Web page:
Prideaux ends her book deploring the Nazification of Nietzsche’s legacy, but without ever asking whether Nietzsche bears any responsibility for this misappropriation. Why did he write in a way that permitted such misuse? Dangerous thinkers should expect to attract dangerous followers. What else to expect from a philosopher who describes himself as dynamite? Nietzsche would no doubt have despised populist demagogues like Mussolini and Hitler, but then one who promises that “one day there will be associated with my name the recollection of something frightful” should not be surprised when something frightful comes along.
As the author of previous biographies of Edvard Munch and August Strindberg, Prideaux clearly knows her way around the world of European high modernism. She is strong on Nietzsche’s life, but much less so on his ideas. In fact, apart from Nietzsche’s ideas, his life is of relatively little import. She does little to explain what makes Nietzsche an enduring philosopher who continues to exercise great influence. Nor does she attempt to put Nietzsche in the context of his great fin de siècle contemporaries and admirers including William James, Freud, Gide and Shaw, among many others.
John Kaag’s book, “Hiking With Nietzsche,” is a semi-autobiography that follows the author as a 19-year-old, hiking to Sils-Maria in the Swiss Alps in search of Nietzsche’s house, then recounts him making the same trip 18 years later as a professor of philosophy with his wife and baby daughter in tow. It is often said that you can understand someone only when standing in their shoes; Kaag believes that wisdom comes only when hiking on their trails.
This book is less a scholarly study of Nietzsche than a meditation on the relation between hiking and philosophy. For Kaag, walking is not about the destination but the adventure itself. Almost all of the great philosophers — Socrates, Aristotle, the Stoics, Rousseau, Kant, Thoreau — were walkers whose ideas germinated only in motion. He takes Nietzsche’s challenge to “become who you are!” as a call to schlep his young family around the Alps to achieve his own goal of self-discovery. His wife must have the patience of a saint.
Kaag is a lively storyteller who brings Nietzsche’s life into continual contact with his own. This is both the strength and the weakness of the book. He succeeds quite well in maintaining a balance between Nietzsche’s life and thought and makes some nice connections to Emerson, Hesse, Mann and Adorno. I imagine he is an excellent teacher. At other times, a cloying style gets the better of him as we learn a little too much about the author’s parenting skills.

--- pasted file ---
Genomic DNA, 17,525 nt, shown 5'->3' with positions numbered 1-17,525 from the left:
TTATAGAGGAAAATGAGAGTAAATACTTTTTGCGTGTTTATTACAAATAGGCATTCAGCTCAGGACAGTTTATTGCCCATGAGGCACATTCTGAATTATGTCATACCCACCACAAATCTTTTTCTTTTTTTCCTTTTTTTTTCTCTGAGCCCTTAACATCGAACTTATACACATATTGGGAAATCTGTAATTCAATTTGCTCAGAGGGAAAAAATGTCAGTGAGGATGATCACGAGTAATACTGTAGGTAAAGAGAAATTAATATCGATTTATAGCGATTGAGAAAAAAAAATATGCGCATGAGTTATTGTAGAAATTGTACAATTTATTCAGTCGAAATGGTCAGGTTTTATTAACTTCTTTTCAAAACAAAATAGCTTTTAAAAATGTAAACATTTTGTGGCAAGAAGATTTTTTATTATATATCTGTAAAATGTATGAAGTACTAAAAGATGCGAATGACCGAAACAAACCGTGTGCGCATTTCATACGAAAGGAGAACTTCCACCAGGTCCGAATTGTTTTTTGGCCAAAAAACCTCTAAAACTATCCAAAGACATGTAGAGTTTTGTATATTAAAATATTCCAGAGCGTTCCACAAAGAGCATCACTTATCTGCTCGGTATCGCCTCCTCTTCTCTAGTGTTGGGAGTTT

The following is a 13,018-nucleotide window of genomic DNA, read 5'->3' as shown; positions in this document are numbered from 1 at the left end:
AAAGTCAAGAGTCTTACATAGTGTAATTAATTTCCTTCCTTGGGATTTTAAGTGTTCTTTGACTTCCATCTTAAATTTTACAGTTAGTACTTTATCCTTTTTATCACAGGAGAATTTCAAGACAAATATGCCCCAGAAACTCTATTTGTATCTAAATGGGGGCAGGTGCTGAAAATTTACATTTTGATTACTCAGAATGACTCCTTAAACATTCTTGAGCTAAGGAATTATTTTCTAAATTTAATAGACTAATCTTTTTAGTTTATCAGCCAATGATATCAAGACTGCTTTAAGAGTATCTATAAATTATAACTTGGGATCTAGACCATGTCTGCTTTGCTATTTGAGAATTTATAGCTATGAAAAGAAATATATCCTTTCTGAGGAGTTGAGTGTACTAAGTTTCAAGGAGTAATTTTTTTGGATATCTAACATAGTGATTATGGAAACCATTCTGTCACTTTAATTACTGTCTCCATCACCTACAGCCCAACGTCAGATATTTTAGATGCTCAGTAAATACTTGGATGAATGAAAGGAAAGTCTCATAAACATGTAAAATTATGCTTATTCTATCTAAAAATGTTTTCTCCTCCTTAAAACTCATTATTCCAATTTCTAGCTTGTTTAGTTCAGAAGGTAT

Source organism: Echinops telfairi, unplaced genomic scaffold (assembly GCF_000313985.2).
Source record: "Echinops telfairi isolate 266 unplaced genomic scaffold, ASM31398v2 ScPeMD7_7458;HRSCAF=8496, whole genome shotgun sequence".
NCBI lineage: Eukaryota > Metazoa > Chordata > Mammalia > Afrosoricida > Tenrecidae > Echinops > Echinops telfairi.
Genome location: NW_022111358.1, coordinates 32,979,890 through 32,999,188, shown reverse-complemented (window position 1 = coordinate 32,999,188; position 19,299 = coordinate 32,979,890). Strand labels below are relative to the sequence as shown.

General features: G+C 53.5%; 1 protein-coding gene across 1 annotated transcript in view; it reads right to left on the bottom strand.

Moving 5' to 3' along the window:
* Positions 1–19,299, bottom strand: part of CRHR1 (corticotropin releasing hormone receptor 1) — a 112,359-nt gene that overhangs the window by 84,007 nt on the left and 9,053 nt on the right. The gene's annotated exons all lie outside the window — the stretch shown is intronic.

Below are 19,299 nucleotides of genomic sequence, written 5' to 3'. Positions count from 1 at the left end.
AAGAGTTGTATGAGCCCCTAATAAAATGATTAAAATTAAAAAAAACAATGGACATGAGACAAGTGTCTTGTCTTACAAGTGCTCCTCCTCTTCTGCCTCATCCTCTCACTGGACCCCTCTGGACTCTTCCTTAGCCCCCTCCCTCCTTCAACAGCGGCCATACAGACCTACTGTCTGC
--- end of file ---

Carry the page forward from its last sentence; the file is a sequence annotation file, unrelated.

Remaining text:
Like Prideaux’s, Kaag’s Nietzsche is a largely apolitical existentialist who challenges his readers to be what they might become. What he doesn’t tell us is how to become what we might be. Nietzsche is presented as the great apostle of the free spirit, the nonconformist and the rugged individualist living in the age of the philistine and the “last man.” Kaag doesn’t exactly ignore Nietzsche’s rough edges — his fascination with eugenics, his flirtations with anti-Semitism, his hatred of democracy in all its forms — but he sees them as not fatal to Nietzsche’s project of individual self-overcoming.
In the important new book “Dangerous Minds,” the political scientist Ronald Beiner argues that Nietzsche has become a part of the cultural air that we breathe. His intoxicating call to embrace liberation and to live up to our highest aspirations has inspired generations of novelists, playwrights and philosophers, to say nothing of countless undergraduates. Yet he also prophesied a world of “great politics” characterized by wars and revolutions fought over the very future of civilization.
Nietzsche was the Marx of the right, the original culture warrior who believed that the future belongs to those with the courage to face the nihilism of the present and mold it like potter’s clay. It is possible to think of Nietzsche’s Übermensch as a solitary walker responsible to no one but himself, but just as likely he was imagining a new Caesar, Borgia or Napoleon. To ignore this dimension of Nietzsche is to give him less than his due.